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Week of July 27, 1998 - August 3, 1998

C.C. Russell and Denis Mair


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C.C. Russell
vampyre@uwyo.edu

Bio(auto)

C.C. Russell was born in Ohio, but has lived out most of his life in Wheatland, Wyoming where there is not a single bookstore and there has probably never been a poetry reading. Why force himself to this cultural wasteland? He cannot answer that. C.C.'s poetry has appeared or is forthcoming in The New York Quarterly, Curio Magazine, The Web, CrossConnect, and Driver's Side Airbag. His fiction has appeared in Unwound and Oyster Boy Review and he has also written reviews for Oyster Boy. He spends entirely too much time in front of a computer screen.


The following work is Copyright © 1998, and owned by
C.C. Russel and may not be distributed or reprinted in any formwhatsover without written permission from the author.


A Fairy Tale

The wolf in the story
always
eats the grandmother,
always
flashes the teeth,
always
scares the red girl.

This is you.
Predictable as myth
that has grown slightly
more friendly
over the years

but still,
somewhere in the back
of its head
it knows
it has been evil
and it has won.


In One Eye, Out The Other

Years after
we have forgotten
our initial moments
of joy,
Georgette will write to us
of the spinning head
giddyness
of beginnings
and we will hide our jealousy
as we have learned
to hide
our dreams.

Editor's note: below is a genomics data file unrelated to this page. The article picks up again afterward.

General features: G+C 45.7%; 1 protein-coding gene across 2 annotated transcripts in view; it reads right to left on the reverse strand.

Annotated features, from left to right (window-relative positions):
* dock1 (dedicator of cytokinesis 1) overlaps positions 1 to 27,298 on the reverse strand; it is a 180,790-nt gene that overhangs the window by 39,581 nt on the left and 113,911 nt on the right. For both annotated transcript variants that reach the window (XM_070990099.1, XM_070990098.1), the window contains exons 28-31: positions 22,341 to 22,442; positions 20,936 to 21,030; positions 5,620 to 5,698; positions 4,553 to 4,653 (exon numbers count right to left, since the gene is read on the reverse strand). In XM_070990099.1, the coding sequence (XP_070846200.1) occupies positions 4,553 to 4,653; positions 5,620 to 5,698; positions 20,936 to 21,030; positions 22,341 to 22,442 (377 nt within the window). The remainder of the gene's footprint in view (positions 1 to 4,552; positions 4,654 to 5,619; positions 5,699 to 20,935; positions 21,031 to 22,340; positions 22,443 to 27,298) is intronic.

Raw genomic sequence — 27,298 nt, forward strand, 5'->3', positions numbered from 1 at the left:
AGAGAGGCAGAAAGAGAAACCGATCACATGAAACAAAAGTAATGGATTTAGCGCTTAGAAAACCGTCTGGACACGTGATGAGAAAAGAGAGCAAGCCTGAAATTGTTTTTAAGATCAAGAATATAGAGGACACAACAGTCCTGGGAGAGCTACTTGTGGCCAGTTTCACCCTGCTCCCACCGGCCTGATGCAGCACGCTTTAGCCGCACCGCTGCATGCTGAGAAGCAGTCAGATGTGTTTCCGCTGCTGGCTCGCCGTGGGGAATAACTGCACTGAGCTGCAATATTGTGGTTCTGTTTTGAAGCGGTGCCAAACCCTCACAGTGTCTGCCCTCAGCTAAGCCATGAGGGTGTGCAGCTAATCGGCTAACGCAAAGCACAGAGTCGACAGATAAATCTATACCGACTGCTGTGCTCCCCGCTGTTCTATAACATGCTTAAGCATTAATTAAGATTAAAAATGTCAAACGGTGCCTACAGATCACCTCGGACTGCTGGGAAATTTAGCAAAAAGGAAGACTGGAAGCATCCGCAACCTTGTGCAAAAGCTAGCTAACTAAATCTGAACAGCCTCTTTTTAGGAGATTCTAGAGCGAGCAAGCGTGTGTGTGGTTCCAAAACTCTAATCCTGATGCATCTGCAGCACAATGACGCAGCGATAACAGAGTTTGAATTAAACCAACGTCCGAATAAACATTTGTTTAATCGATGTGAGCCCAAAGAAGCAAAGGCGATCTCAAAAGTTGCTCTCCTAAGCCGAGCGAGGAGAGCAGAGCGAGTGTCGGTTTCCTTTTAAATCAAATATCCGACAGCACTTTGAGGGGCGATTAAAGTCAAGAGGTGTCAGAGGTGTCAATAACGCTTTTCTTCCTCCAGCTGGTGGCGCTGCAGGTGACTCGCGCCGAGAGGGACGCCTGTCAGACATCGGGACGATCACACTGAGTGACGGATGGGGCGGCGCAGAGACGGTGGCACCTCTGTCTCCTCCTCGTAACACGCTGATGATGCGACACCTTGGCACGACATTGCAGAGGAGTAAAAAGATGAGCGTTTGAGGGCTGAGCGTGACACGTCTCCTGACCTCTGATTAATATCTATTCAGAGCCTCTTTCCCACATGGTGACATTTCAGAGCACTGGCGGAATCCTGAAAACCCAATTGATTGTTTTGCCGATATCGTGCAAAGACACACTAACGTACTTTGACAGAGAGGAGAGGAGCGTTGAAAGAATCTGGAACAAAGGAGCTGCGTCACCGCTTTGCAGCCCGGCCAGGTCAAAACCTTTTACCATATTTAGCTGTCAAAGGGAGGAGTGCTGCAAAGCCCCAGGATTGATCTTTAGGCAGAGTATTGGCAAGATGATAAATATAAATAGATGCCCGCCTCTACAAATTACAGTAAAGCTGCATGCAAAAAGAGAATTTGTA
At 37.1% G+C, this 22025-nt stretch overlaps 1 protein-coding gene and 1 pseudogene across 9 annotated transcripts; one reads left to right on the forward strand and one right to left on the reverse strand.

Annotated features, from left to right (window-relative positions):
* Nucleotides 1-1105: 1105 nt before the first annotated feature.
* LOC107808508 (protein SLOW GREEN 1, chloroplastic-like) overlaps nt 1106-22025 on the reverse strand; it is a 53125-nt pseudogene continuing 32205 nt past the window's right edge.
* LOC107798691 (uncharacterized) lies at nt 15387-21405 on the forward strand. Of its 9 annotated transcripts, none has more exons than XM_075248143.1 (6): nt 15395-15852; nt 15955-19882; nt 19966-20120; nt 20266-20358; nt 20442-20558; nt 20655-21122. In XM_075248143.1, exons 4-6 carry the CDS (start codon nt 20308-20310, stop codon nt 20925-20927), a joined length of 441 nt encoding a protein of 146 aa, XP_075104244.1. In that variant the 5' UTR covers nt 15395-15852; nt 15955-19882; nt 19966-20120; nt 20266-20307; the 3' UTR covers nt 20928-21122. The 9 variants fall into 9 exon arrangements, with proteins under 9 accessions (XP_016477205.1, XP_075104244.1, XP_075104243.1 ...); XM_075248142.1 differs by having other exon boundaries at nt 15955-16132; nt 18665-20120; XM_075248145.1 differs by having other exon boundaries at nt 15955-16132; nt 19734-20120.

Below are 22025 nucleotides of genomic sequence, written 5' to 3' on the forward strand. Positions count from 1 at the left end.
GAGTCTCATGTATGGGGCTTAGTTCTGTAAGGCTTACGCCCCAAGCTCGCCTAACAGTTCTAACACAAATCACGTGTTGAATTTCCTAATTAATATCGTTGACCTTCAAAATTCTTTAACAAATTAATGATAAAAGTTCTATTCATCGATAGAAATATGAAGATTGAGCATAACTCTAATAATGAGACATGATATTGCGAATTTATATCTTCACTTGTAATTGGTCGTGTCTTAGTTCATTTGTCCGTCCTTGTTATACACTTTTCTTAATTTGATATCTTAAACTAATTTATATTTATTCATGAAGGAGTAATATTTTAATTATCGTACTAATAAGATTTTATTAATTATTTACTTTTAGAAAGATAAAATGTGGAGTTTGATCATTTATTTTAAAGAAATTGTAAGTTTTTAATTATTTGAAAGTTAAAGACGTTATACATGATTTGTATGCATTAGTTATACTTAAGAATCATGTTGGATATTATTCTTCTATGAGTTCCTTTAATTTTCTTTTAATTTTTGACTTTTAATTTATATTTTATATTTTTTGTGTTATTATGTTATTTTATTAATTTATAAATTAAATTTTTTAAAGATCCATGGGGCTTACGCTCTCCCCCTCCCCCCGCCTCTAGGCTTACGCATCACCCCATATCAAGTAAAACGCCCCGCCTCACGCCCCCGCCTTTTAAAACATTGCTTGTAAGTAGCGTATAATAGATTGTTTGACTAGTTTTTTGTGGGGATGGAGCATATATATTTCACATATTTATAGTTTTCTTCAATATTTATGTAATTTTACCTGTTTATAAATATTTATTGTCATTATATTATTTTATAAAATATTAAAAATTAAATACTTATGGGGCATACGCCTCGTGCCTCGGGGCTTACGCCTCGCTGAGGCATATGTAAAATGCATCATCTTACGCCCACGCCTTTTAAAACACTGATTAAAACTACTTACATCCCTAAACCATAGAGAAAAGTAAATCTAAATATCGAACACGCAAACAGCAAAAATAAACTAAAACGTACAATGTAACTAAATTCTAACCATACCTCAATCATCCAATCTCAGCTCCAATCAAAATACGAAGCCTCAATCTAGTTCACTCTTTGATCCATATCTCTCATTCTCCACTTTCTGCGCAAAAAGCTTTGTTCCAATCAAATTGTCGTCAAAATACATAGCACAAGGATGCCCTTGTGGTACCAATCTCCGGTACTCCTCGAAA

Sometimes

Tonight I am just content
watching our ghosts
pirouette
in 1990,
their translucent shapes
glowing
as moments rising
to overtake time.


Dennis Mair
TIENTIER@aol.com

Bio(auto)

I do a little bit of work as a translator for a Taiwan religious group called Tienti Chiao, which grew out of Taoism. I spent 8 years in China and Taiwan. I saw some people get shot near Tiananmen Square in 1989. But I didn't think that was very surprising. I had been feeling pain in the air for months before it broke. I wonder why people get so surprised at things--things that were right there all the time. They fly off the handle. I figure my nerves, besides all their throbbing, could maybe be an antenna for something. I had always enjoyed conjuring the world through words, but I always thought that belonged in conversation. Later I learned conversation has pitfalls. I found that with some people, talk is nothing but pitfalls. Better simply to let go, than to bleed with sincere pleading. Poetry perhaps could make something of things that were blowing away in the wind. I had a lot of reveries in my background: could they be mined, or put to use? Continuing them could give me distance. I had enough of feelings being wielded like blunt wedges; I could use some distance. I figured a poet is someone who can weave the threads of feelings into an aesthetic object. I also thought this object could maybe be used to adorn someone's thought. Yeah, something to be given between distant people, a delicate model of how feelings can balance. Certain misfortunes kept me from finishing grad school, which was a lucky thing too. If I had not become a human particle outside of the academy, I would not have met poets. Translating their work, and writing letters to them, made me realize I could do it too, as a hobby. It's been pretty rewarding. It's a favorite fantasy of mine that it's a civilizing vehicle. But just as with other arts people practice, a large part of it is resignation, and dignity of keeping at it. All one needs is to be interested.

Dennis is co-editor of The Temple.


The following work is Copyright © 1998, and owned by
Dennis Mair and may not be distributed or reprinted in any formwhatsover without written permission from the author.


untitled

The daughter getting farther away in the Greyhound
Is beyond where I can imagine.
Interior running lights of phosphor-green
Show a faint shape of her head, against the Dakota night
On the other side of the glass.
I try to resolve the picture, but the Badland darkness